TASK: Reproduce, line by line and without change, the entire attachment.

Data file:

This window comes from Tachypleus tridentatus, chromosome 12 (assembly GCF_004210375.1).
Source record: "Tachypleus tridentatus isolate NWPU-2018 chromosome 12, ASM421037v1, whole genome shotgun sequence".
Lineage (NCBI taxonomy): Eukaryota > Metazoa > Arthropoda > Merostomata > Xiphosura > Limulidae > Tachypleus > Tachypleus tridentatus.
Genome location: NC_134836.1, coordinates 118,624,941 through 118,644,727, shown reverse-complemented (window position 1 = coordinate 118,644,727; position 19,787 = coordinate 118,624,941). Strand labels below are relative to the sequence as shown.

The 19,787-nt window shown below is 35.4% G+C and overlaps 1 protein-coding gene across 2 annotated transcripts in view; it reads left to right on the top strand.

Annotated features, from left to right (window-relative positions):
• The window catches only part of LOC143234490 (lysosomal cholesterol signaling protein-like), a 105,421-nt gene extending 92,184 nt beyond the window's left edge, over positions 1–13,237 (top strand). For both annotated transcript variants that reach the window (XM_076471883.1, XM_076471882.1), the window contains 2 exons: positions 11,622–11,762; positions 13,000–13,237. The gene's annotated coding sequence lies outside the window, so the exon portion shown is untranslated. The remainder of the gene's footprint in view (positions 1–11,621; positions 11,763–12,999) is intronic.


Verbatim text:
This window comes from Tachypleus tridentatus, chromosome 12 (assembly GCF_004210375.1).
Source record: "Tachypleus tridentatus isolate NWPU-2018 chromosome 12, ASM421037v1, whole genome shotgun sequence".
Lineage (NCBI taxonomy): Eukaryota > Metazoa > Arthropoda > Merostomata > Xiphosura > Limulidae > Tachypleus > Tachypleus tridentatus.
Genome location: NC_134836.1, coordinates 118,624,941 through 118,644,727, shown reverse-complemented (window position 1 = coordinate 118,644,727; position 19,787 = coordinate 118,624,941). Strand labels below are relative to the sequence as shown.

The 19,787-nt window shown below is 35.4% G+C and overlaps 1 protein-coding gene across 2 annotated transcripts in view; it reads left to right on the top strand.

Annotated features, from left to right (window-relative positions):
• The window catches only part of LOC143234490 (lysosomal cholesterol signaling protein-like), a 105,421-nt gene extending 92,184 nt beyond the window's left edge, over positions 1–13,237 (top strand). For both annotated transcript variants that reach the window (XM_076471883.1, XM_076471882.1), the window contains 2 exons: positions 11,622–11,762; positions 13,000–13,237. The gene's annotated coding sequence lies outside the window, so the exon portion shown is untranslated. The remainder of the gene's footprint in view (positions 1–11,621; positions 11,763–12,999) is intronic.